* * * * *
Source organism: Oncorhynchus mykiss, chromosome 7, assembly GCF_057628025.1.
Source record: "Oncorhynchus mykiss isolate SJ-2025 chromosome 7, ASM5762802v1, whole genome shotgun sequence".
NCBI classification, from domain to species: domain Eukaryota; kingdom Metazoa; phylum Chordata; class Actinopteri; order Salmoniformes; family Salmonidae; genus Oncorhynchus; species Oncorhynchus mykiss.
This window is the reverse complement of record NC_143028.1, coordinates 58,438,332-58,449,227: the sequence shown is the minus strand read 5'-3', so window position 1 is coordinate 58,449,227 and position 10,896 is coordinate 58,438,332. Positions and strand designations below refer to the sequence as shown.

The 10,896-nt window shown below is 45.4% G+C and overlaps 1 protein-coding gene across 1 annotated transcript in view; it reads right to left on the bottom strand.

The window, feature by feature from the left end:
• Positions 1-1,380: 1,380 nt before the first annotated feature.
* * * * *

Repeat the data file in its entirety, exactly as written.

Source organism: Oncorhynchus mykiss, chromosome 7, assembly GCF_057628025.1.
Source record: "Oncorhynchus mykiss isolate SJ-2025 chromosome 7, ASM5762802v1, whole genome shotgun sequence".
NCBI classification, from domain to species: domain Eukaryota; kingdom Metazoa; phylum Chordata; class Actinopteri; order Salmoniformes; family Salmonidae; genus Oncorhynchus; species Oncorhynchus mykiss.
This window is the reverse complement of record NC_143028.1, coordinates 58,438,332-58,449,227: the sequence shown is the minus strand read 5'-3', so window position 1 is coordinate 58,449,227 and position 10,896 is coordinate 58,438,332. Positions and strand designations below refer to the sequence as shown.

The 10,896-nt window shown below is 45.4% G+C and overlaps 1 protein-coding gene across 1 annotated transcript in view; it reads right to left on the bottom strand.

The window, feature by feature from the left end:
• Positions 1-1,380: 1,380 nt before the first annotated feature.